Speaking of finding things and out, and also speaking of older games I saw but never played, a certain special someone might (or might not) be receiving a copy of Ameritrash tour-de-force Runewars for the holidays. I have no idea why I want this game other than that is has 100’s of plastic figures, big fantasy hexes, and a pile of tokens. Actually - the game looks and sounds pretty slick, and I’m hoping to foist the monster upon man club at the first opportunity. Also - even though it’s totally beyond my 6-year to play properly, I figure we can fun with all the components and even setup some little cooperate scenarios to play through. Heck, there are enough components in the box to make up about a dozen of your own games if you wanted to.
Speaking of games that aren’t Runewars, I also have Arboretum sitting on the shelf. This looks great and I need to play it. Sort of a cross between Lost Cities and Golf (the traditional card game) is the closest I can describe it. Maybe? I like trees - so there is that.
Speaking of something totally different, I also recently re-acquired a copy of Key to the Kingdom. Like a moron, I sold this game in a garage sale a few years back, right around the time some youtuber made a video raving about the game (which admittedly isn’t a very good game), a video that has currently over 1.2 million views. Yeah - so there was some crazy “gotta have it” vibe and the game was ludo-expensive for a while. Like a dolt, I didn’t realize it would be a great kids game - go figure! Anyway, I finally tracked down a used (but complete!) copy for a good price. It’s awaiting its moment to shine again over the holidays.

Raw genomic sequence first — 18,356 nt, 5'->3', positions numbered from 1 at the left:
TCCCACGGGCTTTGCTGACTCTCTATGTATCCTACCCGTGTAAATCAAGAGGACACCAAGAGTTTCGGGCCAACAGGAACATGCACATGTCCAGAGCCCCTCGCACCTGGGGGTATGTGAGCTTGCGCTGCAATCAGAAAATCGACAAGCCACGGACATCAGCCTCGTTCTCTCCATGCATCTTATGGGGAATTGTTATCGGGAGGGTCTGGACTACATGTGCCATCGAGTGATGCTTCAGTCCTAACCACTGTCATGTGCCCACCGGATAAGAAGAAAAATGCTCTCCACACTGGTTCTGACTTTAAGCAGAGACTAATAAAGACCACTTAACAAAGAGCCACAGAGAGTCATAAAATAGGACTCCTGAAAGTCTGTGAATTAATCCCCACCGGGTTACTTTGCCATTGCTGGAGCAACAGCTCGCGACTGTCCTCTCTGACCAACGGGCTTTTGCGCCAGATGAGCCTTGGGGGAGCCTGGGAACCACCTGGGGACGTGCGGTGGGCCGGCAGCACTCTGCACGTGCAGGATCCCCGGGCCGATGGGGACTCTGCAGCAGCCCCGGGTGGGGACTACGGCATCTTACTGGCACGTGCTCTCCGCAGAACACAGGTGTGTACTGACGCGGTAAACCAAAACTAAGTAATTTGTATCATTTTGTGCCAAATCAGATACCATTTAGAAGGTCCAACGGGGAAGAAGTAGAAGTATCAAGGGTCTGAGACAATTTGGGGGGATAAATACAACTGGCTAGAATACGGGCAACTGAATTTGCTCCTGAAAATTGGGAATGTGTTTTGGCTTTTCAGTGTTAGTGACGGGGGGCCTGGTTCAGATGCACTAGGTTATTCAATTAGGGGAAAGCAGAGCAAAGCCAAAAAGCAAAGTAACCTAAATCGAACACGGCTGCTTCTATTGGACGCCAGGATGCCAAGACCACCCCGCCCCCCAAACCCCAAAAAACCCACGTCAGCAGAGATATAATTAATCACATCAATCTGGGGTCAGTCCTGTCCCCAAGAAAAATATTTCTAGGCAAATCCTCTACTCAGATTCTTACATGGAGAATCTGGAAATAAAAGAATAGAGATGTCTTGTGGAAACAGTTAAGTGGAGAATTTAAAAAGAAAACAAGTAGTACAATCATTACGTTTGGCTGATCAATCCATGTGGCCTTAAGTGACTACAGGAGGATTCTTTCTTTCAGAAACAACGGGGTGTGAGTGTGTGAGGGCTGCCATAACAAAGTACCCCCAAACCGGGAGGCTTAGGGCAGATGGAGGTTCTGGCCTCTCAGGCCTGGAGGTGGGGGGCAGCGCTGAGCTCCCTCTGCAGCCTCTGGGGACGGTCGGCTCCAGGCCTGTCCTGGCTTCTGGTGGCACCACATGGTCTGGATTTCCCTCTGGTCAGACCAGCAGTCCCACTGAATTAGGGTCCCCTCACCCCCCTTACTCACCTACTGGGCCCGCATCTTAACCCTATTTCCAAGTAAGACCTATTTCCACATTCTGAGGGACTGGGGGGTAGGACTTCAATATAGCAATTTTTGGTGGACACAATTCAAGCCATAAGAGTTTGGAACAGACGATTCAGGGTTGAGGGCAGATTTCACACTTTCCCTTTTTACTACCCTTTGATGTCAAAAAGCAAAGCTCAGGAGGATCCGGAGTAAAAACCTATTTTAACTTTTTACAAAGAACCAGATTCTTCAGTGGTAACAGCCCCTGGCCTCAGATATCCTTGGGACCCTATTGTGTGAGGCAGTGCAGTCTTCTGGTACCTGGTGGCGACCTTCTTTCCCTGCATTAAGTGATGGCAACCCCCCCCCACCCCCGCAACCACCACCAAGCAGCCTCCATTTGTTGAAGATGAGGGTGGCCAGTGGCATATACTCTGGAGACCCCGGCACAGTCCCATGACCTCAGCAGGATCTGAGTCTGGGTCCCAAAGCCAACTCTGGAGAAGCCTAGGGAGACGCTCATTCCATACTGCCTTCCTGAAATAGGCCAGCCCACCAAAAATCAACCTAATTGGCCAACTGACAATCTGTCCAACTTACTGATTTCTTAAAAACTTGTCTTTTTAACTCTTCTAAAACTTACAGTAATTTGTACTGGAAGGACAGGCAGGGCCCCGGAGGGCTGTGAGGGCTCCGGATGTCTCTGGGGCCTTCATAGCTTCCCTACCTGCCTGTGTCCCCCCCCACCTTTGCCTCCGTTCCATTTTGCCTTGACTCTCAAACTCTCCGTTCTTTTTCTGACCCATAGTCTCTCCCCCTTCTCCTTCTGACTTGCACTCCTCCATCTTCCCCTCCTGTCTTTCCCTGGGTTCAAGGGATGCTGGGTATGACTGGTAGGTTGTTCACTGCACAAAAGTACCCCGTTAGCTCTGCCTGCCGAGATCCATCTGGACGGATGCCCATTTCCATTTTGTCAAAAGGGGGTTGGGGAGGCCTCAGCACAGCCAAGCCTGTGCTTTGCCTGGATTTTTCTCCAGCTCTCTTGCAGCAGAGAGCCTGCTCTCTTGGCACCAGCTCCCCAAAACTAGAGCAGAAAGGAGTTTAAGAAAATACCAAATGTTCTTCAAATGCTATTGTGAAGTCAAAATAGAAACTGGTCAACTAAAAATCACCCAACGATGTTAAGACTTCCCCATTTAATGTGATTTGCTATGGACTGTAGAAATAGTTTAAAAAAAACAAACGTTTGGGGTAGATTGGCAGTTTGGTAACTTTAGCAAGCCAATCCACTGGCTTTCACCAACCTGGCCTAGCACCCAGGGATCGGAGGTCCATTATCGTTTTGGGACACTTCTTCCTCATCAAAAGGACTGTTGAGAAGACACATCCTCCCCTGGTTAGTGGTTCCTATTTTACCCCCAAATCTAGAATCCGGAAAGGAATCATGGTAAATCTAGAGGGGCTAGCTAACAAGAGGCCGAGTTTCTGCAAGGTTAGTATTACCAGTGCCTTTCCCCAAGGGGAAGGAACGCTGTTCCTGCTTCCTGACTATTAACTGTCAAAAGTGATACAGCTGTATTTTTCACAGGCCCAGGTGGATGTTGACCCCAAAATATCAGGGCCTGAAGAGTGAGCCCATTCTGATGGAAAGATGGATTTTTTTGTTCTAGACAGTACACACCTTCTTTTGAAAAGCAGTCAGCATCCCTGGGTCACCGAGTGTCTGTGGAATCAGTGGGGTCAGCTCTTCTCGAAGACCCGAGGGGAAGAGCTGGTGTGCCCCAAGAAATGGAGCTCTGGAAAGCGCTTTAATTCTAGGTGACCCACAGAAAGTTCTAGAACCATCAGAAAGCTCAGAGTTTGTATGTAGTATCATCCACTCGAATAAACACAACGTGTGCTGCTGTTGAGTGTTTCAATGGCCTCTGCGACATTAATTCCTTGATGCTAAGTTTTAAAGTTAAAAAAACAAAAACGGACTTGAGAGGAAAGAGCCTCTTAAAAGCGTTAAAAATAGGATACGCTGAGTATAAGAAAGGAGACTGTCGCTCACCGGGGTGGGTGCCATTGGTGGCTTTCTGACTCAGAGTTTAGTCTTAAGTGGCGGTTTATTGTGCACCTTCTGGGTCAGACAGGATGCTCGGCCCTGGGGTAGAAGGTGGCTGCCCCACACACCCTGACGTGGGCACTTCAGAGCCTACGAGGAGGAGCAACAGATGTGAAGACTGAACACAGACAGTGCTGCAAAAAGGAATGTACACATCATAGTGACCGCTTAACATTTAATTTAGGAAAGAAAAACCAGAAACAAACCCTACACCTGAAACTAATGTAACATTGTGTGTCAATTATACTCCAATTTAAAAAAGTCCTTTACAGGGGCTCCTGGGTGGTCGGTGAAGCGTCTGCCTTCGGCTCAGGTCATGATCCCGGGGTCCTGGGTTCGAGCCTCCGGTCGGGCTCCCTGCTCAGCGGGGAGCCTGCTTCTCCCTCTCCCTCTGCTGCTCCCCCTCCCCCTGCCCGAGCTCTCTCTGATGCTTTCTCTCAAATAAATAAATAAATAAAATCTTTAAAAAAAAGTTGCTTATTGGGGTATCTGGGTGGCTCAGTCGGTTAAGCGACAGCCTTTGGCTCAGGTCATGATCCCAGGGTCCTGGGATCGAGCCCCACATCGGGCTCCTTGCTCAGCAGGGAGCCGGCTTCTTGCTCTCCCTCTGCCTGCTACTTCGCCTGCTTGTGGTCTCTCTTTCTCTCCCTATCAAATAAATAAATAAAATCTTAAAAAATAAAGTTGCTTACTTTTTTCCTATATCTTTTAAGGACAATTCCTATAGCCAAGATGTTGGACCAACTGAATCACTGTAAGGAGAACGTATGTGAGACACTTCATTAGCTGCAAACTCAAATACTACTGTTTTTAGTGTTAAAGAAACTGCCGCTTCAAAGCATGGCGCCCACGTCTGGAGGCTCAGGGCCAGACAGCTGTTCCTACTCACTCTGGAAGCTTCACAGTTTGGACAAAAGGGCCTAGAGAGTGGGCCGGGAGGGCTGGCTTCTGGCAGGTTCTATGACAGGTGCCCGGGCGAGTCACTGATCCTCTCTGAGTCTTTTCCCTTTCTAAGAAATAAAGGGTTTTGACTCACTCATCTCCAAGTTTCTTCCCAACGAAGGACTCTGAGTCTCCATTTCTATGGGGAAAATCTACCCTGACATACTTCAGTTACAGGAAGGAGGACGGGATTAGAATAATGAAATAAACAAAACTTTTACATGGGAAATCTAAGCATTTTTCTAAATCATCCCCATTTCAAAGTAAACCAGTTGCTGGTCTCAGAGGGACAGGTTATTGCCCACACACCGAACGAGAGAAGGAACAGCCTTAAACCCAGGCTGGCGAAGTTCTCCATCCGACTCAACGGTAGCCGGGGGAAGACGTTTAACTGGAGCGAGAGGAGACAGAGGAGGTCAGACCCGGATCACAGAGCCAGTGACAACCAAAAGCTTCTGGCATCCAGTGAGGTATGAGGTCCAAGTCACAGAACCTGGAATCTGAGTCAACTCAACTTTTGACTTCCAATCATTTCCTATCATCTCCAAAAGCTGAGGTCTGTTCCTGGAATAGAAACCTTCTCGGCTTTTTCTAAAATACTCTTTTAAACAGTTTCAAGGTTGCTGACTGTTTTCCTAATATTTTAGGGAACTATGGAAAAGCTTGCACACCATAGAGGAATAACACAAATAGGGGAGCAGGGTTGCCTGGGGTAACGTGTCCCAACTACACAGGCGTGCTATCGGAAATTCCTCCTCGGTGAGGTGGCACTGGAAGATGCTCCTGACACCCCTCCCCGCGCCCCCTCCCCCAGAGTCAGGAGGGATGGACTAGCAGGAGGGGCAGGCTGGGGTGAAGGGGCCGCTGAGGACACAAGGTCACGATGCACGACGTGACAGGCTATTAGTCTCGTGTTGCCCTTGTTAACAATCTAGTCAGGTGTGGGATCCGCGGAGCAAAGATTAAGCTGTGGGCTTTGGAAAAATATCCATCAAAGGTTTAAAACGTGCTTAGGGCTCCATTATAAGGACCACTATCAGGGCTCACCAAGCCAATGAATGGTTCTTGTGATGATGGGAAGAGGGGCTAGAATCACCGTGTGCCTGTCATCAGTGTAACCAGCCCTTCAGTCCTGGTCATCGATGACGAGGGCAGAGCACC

Stuff I’m watching
There is, as always, plenty of stuff on the radar. First up is Near and Far. I’m a big fan of Red Raven Games - although that mainly is an appreciation for all that Ryan has built on his own, his amazing art, and his interesting design ideas. I’ve only played Eight Minute Empire: Legends of his - so it’s hard to call me a big fan.